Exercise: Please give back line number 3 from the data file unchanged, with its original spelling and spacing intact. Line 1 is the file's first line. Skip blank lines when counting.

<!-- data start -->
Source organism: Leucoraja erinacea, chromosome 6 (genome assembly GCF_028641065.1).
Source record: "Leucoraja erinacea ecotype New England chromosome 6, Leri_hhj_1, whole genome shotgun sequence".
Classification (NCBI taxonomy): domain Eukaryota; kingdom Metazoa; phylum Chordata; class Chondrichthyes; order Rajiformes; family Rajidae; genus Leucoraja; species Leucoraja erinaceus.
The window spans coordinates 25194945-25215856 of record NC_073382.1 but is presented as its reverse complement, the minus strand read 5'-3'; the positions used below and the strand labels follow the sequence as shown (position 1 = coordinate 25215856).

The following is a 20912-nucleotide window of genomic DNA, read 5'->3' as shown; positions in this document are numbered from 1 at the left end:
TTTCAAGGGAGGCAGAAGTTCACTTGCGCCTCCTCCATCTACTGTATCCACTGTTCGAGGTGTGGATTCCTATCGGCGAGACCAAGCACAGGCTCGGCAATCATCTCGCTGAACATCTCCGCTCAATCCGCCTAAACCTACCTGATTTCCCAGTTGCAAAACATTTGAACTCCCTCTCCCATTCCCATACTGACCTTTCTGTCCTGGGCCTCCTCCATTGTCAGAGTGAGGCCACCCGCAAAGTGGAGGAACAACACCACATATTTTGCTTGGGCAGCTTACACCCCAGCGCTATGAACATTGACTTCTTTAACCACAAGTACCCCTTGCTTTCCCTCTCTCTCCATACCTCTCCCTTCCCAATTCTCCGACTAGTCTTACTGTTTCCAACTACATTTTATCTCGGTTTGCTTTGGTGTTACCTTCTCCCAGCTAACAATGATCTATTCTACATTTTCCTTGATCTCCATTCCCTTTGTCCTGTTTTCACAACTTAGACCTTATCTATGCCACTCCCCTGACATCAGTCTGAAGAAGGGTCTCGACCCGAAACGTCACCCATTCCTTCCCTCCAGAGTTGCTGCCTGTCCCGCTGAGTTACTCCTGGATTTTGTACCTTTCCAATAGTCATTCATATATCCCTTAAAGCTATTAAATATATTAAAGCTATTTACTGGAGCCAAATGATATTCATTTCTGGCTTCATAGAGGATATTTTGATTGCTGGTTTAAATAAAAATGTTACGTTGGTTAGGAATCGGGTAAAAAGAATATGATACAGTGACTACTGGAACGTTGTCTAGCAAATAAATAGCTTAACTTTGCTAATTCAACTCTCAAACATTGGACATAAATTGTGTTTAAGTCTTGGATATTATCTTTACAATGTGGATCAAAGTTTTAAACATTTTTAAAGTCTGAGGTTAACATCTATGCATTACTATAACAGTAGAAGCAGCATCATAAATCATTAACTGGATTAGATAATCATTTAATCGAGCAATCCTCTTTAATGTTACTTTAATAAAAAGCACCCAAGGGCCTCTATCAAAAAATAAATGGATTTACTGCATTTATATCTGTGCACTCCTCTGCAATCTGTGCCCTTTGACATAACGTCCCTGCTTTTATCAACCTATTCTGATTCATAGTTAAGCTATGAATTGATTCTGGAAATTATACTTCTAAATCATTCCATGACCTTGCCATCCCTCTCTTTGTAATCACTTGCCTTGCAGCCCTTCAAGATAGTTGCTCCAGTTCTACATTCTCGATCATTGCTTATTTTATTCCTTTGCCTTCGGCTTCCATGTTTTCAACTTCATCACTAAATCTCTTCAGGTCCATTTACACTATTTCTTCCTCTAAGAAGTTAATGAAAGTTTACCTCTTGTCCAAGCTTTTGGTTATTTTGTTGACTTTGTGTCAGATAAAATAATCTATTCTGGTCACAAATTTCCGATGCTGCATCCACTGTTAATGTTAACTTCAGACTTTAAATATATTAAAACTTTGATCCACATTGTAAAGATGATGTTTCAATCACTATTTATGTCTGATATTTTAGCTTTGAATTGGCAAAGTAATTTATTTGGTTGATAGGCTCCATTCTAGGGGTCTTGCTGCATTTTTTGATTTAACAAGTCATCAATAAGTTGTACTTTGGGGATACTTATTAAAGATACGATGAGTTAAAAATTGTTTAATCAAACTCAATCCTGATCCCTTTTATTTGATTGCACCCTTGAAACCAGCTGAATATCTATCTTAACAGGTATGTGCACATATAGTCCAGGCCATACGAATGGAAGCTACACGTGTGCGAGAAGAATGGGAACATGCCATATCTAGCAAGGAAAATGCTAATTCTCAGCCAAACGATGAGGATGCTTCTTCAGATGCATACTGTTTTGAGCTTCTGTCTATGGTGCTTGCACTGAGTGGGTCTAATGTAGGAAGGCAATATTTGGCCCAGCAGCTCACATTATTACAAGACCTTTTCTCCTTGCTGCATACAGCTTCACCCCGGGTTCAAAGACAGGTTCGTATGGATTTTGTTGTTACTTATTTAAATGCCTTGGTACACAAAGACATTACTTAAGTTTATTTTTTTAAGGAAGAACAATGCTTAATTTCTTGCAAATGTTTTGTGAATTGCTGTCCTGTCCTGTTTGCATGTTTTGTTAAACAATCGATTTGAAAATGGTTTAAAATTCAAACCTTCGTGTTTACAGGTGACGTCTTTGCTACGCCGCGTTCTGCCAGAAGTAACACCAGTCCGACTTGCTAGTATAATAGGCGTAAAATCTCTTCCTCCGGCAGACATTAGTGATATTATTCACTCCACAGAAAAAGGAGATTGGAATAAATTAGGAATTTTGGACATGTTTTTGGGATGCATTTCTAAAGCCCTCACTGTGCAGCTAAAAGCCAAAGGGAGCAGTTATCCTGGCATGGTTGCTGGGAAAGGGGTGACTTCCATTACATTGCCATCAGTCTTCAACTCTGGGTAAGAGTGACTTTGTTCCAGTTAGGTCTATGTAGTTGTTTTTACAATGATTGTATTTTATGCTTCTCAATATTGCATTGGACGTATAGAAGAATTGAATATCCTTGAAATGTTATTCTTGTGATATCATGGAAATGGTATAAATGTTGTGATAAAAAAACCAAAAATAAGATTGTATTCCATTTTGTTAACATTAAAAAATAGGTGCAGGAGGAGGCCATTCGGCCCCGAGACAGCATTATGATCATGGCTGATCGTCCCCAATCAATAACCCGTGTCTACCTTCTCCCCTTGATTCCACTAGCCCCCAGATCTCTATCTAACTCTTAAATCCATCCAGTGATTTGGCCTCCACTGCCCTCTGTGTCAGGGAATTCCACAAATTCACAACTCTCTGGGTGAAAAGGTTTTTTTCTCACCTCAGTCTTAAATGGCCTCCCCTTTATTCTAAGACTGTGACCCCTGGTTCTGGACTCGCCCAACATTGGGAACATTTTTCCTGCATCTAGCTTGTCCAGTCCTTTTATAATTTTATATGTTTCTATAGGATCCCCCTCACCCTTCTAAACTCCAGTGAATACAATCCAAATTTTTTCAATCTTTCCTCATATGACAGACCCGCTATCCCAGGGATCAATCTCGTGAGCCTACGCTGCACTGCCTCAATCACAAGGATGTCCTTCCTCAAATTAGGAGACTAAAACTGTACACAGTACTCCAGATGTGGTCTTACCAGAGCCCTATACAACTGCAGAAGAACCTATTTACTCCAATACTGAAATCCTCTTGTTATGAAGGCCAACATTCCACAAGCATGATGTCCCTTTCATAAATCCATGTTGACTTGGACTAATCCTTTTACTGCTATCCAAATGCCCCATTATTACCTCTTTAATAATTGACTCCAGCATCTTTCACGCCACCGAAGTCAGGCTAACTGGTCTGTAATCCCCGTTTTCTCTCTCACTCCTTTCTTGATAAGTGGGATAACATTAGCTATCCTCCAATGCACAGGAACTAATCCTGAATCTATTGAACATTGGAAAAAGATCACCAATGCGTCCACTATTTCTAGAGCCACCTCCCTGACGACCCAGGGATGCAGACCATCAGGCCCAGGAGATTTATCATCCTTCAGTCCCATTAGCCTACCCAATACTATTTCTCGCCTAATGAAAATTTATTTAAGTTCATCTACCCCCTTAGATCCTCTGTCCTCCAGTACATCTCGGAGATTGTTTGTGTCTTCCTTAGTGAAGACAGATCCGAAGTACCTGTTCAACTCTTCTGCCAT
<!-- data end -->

Classification (NCBI taxonomy): domain Eukaryota; kingdom Metazoa; phylum Chordata; class Chondrichthyes; order Rajiformes; family Rajidae; genus Leucoraja; species Leucoraja erinaceus.